A new poll suggests that home is where the heart is even in the face of increasing extreme weather events.
Americans Would Choose to Rebuild in Face of Extreme Weather Events
A new NPR/PBS NewsHour/Marist Poll found that 66% of Americans would rather rebuild than relocate if/when their homes were hit by a natural disaster, from fires to floods to hurricanes.
This majority sentiment is important for the real estate, building and insurance sectors to consider. This sentiment is also important for the Federal Emergency Management Agency (FEMA) to acknowledge.
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Variable Poll Responses Based on Political, Ethnic and Generational Differences
Take a look at how the 1,220 adult respondents’ points of view (political, ethnic, generational) were reflected in their responses:
- 67% would rebuild where currently living
- 28% would relocate to live somewhere else
- 5% unsure
- 81% of Republicans would rebuild where currently living
- 63% of Democrats would relocate to live somewhere else
- 66% of Independents would rebuild where currently living
- 72% of Whites would rebuild
- 56% of Blacks would rebuild
- 60% of Hispanics would rebuild
- 57% of Gen-Z/Millennials (18-40) would rebuild
- 73% of Gen-X (41-56)) would rebuild
- 75% of Boomers (57-75) would rebuild
- 75% of Greatest Gen (over 75) would rebuild
Personally Impacted by Extreme Weather Events?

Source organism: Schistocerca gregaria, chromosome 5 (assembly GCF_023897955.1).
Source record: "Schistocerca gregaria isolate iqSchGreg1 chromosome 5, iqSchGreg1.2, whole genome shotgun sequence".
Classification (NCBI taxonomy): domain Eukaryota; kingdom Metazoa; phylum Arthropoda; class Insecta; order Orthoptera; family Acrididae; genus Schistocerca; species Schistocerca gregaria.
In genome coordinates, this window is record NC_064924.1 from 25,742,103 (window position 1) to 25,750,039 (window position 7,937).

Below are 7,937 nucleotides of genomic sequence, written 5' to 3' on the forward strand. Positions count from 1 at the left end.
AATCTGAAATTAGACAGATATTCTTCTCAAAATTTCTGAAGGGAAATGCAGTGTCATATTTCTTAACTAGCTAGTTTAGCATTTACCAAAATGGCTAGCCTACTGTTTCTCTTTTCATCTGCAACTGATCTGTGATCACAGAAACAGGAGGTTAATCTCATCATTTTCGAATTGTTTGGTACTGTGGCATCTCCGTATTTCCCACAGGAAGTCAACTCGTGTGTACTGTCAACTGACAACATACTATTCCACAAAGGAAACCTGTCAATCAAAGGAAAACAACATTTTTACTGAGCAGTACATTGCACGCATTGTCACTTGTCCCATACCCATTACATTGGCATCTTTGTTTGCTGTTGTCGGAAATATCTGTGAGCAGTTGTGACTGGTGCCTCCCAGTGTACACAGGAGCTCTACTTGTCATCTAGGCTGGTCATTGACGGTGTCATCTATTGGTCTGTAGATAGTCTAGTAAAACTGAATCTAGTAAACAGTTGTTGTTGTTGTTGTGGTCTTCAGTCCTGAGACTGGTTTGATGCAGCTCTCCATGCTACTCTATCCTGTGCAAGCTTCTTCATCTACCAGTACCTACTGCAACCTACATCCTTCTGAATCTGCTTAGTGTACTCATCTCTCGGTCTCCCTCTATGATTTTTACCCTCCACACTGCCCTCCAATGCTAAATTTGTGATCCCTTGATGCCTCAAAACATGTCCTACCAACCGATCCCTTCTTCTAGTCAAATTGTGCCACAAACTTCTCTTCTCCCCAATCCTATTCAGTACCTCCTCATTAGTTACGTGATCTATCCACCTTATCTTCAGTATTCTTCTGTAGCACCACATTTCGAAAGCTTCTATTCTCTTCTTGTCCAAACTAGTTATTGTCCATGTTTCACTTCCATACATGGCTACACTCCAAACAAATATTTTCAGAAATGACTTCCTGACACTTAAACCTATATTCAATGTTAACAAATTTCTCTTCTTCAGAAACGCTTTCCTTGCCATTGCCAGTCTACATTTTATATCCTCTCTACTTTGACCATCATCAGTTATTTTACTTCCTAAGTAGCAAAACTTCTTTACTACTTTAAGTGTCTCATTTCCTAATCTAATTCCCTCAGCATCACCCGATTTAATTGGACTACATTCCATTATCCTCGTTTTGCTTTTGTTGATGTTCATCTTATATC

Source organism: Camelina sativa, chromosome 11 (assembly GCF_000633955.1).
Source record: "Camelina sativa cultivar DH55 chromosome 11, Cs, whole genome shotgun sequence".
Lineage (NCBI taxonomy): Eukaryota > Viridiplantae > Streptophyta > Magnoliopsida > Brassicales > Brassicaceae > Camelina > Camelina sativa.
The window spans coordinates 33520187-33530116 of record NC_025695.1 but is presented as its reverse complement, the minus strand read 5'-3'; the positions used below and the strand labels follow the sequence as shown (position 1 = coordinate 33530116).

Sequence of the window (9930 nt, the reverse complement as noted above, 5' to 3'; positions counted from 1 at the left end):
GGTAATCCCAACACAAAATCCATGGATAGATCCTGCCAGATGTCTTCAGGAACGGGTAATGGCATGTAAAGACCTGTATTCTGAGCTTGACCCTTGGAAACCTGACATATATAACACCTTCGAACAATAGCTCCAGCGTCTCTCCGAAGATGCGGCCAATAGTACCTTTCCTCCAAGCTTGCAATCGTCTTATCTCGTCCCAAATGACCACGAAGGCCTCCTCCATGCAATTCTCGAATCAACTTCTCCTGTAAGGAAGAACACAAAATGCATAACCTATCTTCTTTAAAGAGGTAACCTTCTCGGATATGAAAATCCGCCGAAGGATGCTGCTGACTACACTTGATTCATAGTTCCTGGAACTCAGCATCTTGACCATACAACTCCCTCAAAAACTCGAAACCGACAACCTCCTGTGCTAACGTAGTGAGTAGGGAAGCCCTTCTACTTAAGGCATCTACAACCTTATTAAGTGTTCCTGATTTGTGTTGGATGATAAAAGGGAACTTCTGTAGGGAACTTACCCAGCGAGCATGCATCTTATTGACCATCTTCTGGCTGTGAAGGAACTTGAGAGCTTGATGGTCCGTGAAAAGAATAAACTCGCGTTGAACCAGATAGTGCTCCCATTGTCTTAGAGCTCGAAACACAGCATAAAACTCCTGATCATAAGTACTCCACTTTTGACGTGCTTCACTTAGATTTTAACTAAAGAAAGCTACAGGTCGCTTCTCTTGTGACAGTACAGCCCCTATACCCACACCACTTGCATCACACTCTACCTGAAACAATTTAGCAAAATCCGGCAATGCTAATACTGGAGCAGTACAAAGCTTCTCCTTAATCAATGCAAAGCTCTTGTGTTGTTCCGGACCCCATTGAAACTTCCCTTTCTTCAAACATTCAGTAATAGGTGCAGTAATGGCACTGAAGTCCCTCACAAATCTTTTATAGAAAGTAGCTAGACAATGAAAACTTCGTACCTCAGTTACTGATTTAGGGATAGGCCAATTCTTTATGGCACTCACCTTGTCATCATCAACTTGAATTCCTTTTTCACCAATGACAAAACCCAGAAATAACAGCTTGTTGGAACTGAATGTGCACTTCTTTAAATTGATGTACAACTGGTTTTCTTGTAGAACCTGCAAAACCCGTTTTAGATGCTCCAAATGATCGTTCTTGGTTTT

This poll found that approximately 3 in 10 respondents have been personally impacted by extreme weather events. Of those who have been affected, recent climate events have not changed their minds about where they live although, respondents who were most likely to move were lower income and non-white people. Even among those who have decided not to move, respondents say they think about where they’re living more than they used to.
Respondents said, “…It’s become prohibitively expensive to live in the path of hurricanes….It’s the aftermath of the storm that weeds you out…You have smoke…You can’t breathe…You get sore throats and headaches…You have to shut all the windows…”
Price Tag of Billion-Dollar Disasters Only Going Up
In 2020, a report from the National Oceanic and Atmospheric Administration found that the cost of billion-dollar disasters over the last five years exceeded $600B.
The Congressional Research Service found there were 10 or more climate-fueled disasters every year since 2015. In the first nine months of 2020 alone, there were 16 such disasters.
The price tag to US taxpayers and insurance companies has gone through the roof. Some homeowners in fire-prone areas can no longer get fire insurance. Then what?
And starting in October, as we’ve previously written, many homeowners in flood-prone areas of the country will see higher rates from the National Flood Insurance Program.
Increasingly, can climate stakeholders continue to live, build, insure, buy/sell homes where they hearts are?
Thanks to the NPR/PBS NewsHour, Marist Poll.